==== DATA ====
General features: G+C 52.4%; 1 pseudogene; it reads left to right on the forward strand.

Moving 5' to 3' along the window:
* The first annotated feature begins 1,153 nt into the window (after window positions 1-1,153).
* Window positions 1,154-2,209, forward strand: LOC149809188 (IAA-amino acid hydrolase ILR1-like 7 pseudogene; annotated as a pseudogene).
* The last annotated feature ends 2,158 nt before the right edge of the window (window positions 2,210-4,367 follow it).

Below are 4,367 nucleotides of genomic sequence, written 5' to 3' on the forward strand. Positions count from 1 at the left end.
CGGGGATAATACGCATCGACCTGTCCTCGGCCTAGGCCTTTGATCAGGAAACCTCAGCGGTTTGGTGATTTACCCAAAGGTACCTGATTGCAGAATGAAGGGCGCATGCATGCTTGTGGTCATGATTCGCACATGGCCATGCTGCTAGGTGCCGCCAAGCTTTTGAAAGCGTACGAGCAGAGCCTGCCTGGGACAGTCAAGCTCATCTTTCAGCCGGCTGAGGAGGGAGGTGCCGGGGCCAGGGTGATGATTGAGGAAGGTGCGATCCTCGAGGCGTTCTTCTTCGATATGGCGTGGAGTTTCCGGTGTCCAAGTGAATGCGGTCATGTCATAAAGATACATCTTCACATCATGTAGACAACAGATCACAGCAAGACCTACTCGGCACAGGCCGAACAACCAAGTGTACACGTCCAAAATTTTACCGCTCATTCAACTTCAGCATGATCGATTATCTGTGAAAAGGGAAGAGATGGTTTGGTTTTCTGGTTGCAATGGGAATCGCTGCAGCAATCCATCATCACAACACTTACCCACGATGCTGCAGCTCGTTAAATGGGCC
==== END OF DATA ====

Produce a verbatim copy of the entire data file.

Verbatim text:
General features: G+C 52.4%; 1 pseudogene; it reads left to right on the forward strand.

Moving 5' to 3' along the window:
* The first annotated feature begins 1,153 nt into the window (after window positions 1-1,153).
* Window positions 1,154-2,209, forward strand: LOC149809188 (IAA-amino acid hydrolase ILR1-like 7 pseudogene; annotated as a pseudogene).
* The last annotated feature ends 2,158 nt before the right edge of the window (window positions 2,210-4,367 follow it).

Below are 4,367 nucleotides of genomic sequence, written 5' to 3' on the forward strand. Positions count from 1 at the left end.
CGGGGATAATACGCATCGACCTGTCCTCGGCCTAGGCCTTTGATCAGGAAACCTCAGCGGTTTGGTGATTTACCCAAAGGTACCTGATTGCAGAATGAAGGGCGCATGCATGCTTGTGGTCATGATTCGCACATGGCCATGCTGCTAGGTGCCGCCAAGCTTTTGAAAGCGTACGAGCAGAGCCTGCCTGGGACAGTCAAGCTCATCTTTCAGCCGGCTGAGGAGGGAGGTGCCGGGGCCAGGGTGATGATTGAGGAAGGTGCGATCCTCGAGGCGTTCTTCTTCGATATGGCGTGGAGTTTCCGGTGTCCAAGTGAATGCGGTCATGTCATAAAGATACATCTTCACATCATGTAGACAACAGATCACAGCAAGACCTACTCGGCACAGGCCGAACAACCAAGTGTACACGTCCAAAATTTTACCGCTCATTCAACTTCAGCATGATCGATTATCTGTGAAAAGGGAAGAGATGGTTTGGTTTTCTGGTTGCAATGGGAATCGCTGCAGCAATCCATCATCACAACACTTACCCACGATGCTGCAGCTCGTTAAATGGGCC